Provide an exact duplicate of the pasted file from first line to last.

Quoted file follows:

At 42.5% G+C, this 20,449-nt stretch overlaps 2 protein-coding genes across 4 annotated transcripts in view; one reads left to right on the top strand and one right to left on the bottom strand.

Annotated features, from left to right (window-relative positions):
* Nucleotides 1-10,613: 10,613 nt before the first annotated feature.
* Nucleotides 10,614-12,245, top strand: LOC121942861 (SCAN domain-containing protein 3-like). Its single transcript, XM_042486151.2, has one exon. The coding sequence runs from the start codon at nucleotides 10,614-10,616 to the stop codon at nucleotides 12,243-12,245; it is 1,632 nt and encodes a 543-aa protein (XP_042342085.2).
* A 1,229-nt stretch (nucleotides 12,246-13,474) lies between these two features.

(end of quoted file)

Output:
At 42.5% G+C, this 20,449-nt stretch overlaps 2 protein-coding genes across 4 annotated transcripts in view; one reads left to right on the top strand and one right to left on the bottom strand.

Annotated features, from left to right (window-relative positions):
* Nucleotides 1-10,613: 10,613 nt before the first annotated feature.
* Nucleotides 10,614-12,245, top strand: LOC121942861 (SCAN domain-containing protein 3-like). Its single transcript, XM_042486151.2, has one exon. The coding sequence runs from the start codon at nucleotides 10,614-10,616 to the stop codon at nucleotides 12,243-12,245; it is 1,632 nt and encodes a 543-aa protein (XP_042342085.2).
* A 1,229-nt stretch (nucleotides 12,246-13,474) lies between these two features.